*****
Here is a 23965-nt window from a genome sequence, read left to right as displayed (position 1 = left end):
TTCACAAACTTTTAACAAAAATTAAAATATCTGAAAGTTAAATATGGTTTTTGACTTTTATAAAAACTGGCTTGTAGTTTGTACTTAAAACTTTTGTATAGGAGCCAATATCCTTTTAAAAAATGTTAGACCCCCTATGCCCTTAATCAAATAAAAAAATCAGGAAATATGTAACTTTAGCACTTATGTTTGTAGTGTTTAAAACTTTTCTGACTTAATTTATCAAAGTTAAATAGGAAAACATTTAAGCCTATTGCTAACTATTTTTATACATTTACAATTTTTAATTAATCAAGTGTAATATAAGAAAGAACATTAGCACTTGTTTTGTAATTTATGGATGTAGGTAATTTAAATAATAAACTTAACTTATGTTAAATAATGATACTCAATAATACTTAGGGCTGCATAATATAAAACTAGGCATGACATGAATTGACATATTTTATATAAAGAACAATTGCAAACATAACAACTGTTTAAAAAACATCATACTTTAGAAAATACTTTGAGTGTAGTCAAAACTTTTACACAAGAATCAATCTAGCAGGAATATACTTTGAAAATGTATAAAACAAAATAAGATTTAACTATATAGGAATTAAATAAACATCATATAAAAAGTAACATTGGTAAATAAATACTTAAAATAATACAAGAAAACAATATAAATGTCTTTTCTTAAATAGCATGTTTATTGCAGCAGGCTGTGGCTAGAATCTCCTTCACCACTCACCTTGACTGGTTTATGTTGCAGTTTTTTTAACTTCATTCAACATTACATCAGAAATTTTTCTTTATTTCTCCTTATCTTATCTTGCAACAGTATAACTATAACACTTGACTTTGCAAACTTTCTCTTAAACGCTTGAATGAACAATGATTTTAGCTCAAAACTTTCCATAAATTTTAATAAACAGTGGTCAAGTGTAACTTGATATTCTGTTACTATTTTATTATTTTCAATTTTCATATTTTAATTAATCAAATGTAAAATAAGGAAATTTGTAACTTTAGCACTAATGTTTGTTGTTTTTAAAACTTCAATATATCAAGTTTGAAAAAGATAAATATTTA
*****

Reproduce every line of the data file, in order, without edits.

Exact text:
Here is a 23965-nt window from a genome sequence, read left to right as displayed (position 1 = left end):
TTCACAAACTTTTAACAAAAATTAAAATATCTGAAAGTTAAATATGGTTTTTGACTTTTATAAAAACTGGCTTGTAGTTTGTACTTAAAACTTTTGTATAGGAGCCAATATCCTTTTAAAAAATGTTAGACCCCCTATGCCCTTAATCAAATAAAAAAATCAGGAAATATGTAACTTTAGCACTTATGTTTGTAGTGTTTAAAACTTTTCTGACTTAATTTATCAAAGTTAAATAGGAAAACATTTAAGCCTATTGCTAACTATTTTTATACATTTACAATTTTTAATTAATCAAGTGTAATATAAGAAAGAACATTAGCACTTGTTTTGTAATTTATGGATGTAGGTAATTTAAATAATAAACTTAACTTATGTTAAATAATGATACTCAATAATACTTAGGGCTGCATAATATAAAACTAGGCATGACATGAATTGACATATTTTATATAAAGAACAATTGCAAACATAACAACTGTTTAAAAAACATCATACTTTAGAAAATACTTTGAGTGTAGTCAAAACTTTTACACAAGAATCAATCTAGCAGGAATATACTTTGAAAATGTATAAAACAAAATAAGATTTAACTATATAGGAATTAAATAAACATCATATAAAAAGTAACATTGGTAAATAAATACTTAAAATAATACAAGAAAACAATATAAATGTCTTTTCTTAAATAGCATGTTTATTGCAGCAGGCTGTGGCTAGAATCTCCTTCACCACTCACCTTGACTGGTTTATGTTGCAGTTTTTTTAACTTCATTCAACATTACATCAGAAATTTTTCTTTATTTCTCCTTATCTTATCTTGCAACAGTATAACTATAACACTTGACTTTGCAAACTTTCTCTTAAACGCTTGAATGAACAATGATTTTAGCTCAAAACTTTCCATAAATTTTAATAAACAGTGGTCAAGTGTAACTTGATATTCTGTTACTATTTTATTATTTTCAATTTTCATATTTTAATTAATCAAATGTAAAATAAGGAAATTTGTAACTTTAGCACTAATGTTTGTTGTTTTTAAAACTTCAATATATCAAGTTTGAAAAAGATAAATATTTA